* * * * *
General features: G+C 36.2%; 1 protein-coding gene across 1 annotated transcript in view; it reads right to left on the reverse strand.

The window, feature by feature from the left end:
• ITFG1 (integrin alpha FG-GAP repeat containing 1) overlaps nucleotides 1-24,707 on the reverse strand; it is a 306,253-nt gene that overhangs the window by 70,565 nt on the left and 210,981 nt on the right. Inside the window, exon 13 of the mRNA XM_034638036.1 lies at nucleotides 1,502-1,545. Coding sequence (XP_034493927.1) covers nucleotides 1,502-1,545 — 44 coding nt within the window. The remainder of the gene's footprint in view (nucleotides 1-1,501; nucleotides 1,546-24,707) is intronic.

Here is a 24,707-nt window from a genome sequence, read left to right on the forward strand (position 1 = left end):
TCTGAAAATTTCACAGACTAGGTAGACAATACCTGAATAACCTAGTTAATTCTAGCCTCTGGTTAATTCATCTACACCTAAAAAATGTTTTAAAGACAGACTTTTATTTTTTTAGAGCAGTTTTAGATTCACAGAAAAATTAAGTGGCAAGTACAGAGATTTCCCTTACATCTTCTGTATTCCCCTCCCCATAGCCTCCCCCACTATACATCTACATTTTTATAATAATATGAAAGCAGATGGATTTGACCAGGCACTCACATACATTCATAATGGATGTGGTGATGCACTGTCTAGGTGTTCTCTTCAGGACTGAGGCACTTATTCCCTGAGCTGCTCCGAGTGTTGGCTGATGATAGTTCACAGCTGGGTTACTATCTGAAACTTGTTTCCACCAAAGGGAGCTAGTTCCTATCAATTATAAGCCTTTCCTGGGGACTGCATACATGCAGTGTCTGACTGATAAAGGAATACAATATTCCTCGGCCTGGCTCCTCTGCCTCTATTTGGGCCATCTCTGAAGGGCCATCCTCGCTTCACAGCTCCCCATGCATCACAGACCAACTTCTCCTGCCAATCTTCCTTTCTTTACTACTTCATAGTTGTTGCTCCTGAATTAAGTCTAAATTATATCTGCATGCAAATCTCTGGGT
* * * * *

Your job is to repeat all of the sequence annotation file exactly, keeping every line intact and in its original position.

General features: G+C 36.2%; 1 protein-coding gene across 1 annotated transcript in view; it reads right to left on the reverse strand.

The window, feature by feature from the left end:
• ITFG1 (integrin alpha FG-GAP repeat containing 1) overlaps nucleotides 1-24,707 on the reverse strand; it is a 306,253-nt gene that overhangs the window by 70,565 nt on the left and 210,981 nt on the right. Inside the window, exon 13 of the mRNA XM_034638036.1 lies at nucleotides 1,502-1,545. Coding sequence (XP_034493927.1) covers nucleotides 1,502-1,545 — 44 coding nt within the window. The remainder of the gene's footprint in view (nucleotides 1-1,501; nucleotides 1,546-24,707) is intronic.

Here is a 24,707-nt window from a genome sequence, read left to right on the forward strand (position 1 = left end):
TCTGAAAATTTCACAGACTAGGTAGACAATACCTGAATAACCTAGTTAATTCTAGCCTCTGGTTAATTCATCTACACCTAAAAAATGTTTTAAAGACAGACTTTTATTTTTTTAGAGCAGTTTTAGATTCACAGAAAAATTAAGTGGCAAGTACAGAGATTTCCCTTACATCTTCTGTATTCCCCTCCCCATAGCCTCCCCCACTATACATCTACATTTTTATAATAATATGAAAGCAGATGGATTTGACCAGGCACTCACATACATTCATAATGGATGTGGTGATGCACTGTCTAGGTGTTCTCTTCAGGACTGAGGCACTTATTCCCTGAGCTGCTCCGAGTGTTGGCTGATGATAGTTCACAGCTGGGTTACTATCTGAAACTTGTTTCCACCAAAGGGAGCTAGTTCCTATCAATTATAAGCCTTTCCTGGGGACTGCATACATGCAGTGTCTGACTGATAAAGGAATACAATATTCCTCGGCCTGGCTCCTCTGCCTCTATTTGGGCCATCTCTGAAGGGCCATCCTCGCTTCACAGCTCCCCATGCATCACAGACCAACTTCTCCTGCCAATCTTCCTTTCTTTACTACTTCATAGTTGTTGCTCCTGAATTAAGTCTAAATTATATCTGCATGCAAATCTCTGGGT